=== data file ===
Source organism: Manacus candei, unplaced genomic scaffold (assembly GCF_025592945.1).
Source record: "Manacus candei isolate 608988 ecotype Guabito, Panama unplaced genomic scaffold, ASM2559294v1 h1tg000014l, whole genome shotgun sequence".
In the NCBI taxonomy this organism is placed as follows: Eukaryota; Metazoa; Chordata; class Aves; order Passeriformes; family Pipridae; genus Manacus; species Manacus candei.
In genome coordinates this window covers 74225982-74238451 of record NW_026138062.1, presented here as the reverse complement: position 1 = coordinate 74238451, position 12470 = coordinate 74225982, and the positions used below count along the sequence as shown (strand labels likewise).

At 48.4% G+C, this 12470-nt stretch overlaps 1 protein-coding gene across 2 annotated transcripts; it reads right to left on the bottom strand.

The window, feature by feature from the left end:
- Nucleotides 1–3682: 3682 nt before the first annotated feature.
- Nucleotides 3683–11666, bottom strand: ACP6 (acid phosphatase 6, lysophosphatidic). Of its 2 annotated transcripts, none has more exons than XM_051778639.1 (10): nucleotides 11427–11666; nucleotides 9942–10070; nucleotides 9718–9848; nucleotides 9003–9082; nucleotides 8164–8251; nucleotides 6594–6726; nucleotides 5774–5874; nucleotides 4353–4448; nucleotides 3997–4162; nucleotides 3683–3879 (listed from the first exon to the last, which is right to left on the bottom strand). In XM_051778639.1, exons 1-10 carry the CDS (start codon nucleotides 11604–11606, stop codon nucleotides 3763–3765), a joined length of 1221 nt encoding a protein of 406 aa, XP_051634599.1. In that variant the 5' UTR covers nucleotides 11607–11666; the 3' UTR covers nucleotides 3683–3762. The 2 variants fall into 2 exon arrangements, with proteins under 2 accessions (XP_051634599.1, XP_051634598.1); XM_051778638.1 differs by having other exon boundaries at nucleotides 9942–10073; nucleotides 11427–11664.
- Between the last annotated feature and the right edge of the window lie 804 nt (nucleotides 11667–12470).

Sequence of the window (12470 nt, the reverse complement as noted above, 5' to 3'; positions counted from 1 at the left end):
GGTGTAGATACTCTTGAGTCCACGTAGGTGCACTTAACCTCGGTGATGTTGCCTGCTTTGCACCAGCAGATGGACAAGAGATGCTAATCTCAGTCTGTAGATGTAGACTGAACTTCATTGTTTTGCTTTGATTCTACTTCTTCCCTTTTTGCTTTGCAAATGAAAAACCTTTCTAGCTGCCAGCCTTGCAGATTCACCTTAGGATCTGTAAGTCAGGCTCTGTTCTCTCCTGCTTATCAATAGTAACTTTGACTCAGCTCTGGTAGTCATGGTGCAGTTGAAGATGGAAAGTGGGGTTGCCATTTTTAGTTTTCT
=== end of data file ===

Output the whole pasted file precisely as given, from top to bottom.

Source organism: Manacus candei, unplaced genomic scaffold (assembly GCF_025592945.1).
Source record: "Manacus candei isolate 608988 ecotype Guabito, Panama unplaced genomic scaffold, ASM2559294v1 h1tg000014l, whole genome shotgun sequence".
In the NCBI taxonomy this organism is placed as follows: Eukaryota; Metazoa; Chordata; class Aves; order Passeriformes; family Pipridae; genus Manacus; species Manacus candei.
In genome coordinates this window covers 74225982-74238451 of record NW_026138062.1, presented here as the reverse complement: position 1 = coordinate 74238451, position 12470 = coordinate 74225982, and the positions used below count along the sequence as shown (strand labels likewise).

At 48.4% G+C, this 12470-nt stretch overlaps 1 protein-coding gene across 2 annotated transcripts; it reads right to left on the bottom strand.

The window, feature by feature from the left end:
- Nucleotides 1–3682: 3682 nt before the first annotated feature.
- Nucleotides 3683–11666, bottom strand: ACP6 (acid phosphatase 6, lysophosphatidic). Of its 2 annotated transcripts, none has more exons than XM_051778639.1 (10): nucleotides 11427–11666; nucleotides 9942–10070; nucleotides 9718–9848; nucleotides 9003–9082; nucleotides 8164–8251; nucleotides 6594–6726; nucleotides 5774–5874; nucleotides 4353–4448; nucleotides 3997–4162; nucleotides 3683–3879 (listed from the first exon to the last, which is right to left on the bottom strand). In XM_051778639.1, exons 1-10 carry the CDS (start codon nucleotides 11604–11606, stop codon nucleotides 3763–3765), a joined length of 1221 nt encoding a protein of 406 aa, XP_051634599.1. In that variant the 5' UTR covers nucleotides 11607–11666; the 3' UTR covers nucleotides 3683–3762. The 2 variants fall into 2 exon arrangements, with proteins under 2 accessions (XP_051634599.1, XP_051634598.1); XM_051778638.1 differs by having other exon boundaries at nucleotides 9942–10073; nucleotides 11427–11664.
- Between the last annotated feature and the right edge of the window lie 804 nt (nucleotides 11667–12470).

Sequence of the window (12470 nt, the reverse complement as noted above, 5' to 3'; positions counted from 1 at the left end):
GGTGTAGATACTCTTGAGTCCACGTAGGTGCACTTAACCTCGGTGATGTTGCCTGCTTTGCACCAGCAGATGGACAAGAGATGCTAATCTCAGTCTGTAGATGTAGACTGAACTTCATTGTTTTGCTTTGATTCTACTTCTTCCCTTTTTGCTTTGCAAATGAAAAACCTTTCTAGCTGCCAGCCTTGCAGATTCACCTTAGGATCTGTAAGTCAGGCTCTGTTCTCTCCTGCTTATCAATAGTAACTTTGACTCAGCTCTGGTAGTCATGGTGCAGTTGAAGATGGAAAGTGGGGTTGCCATTTTTAGTTTTCT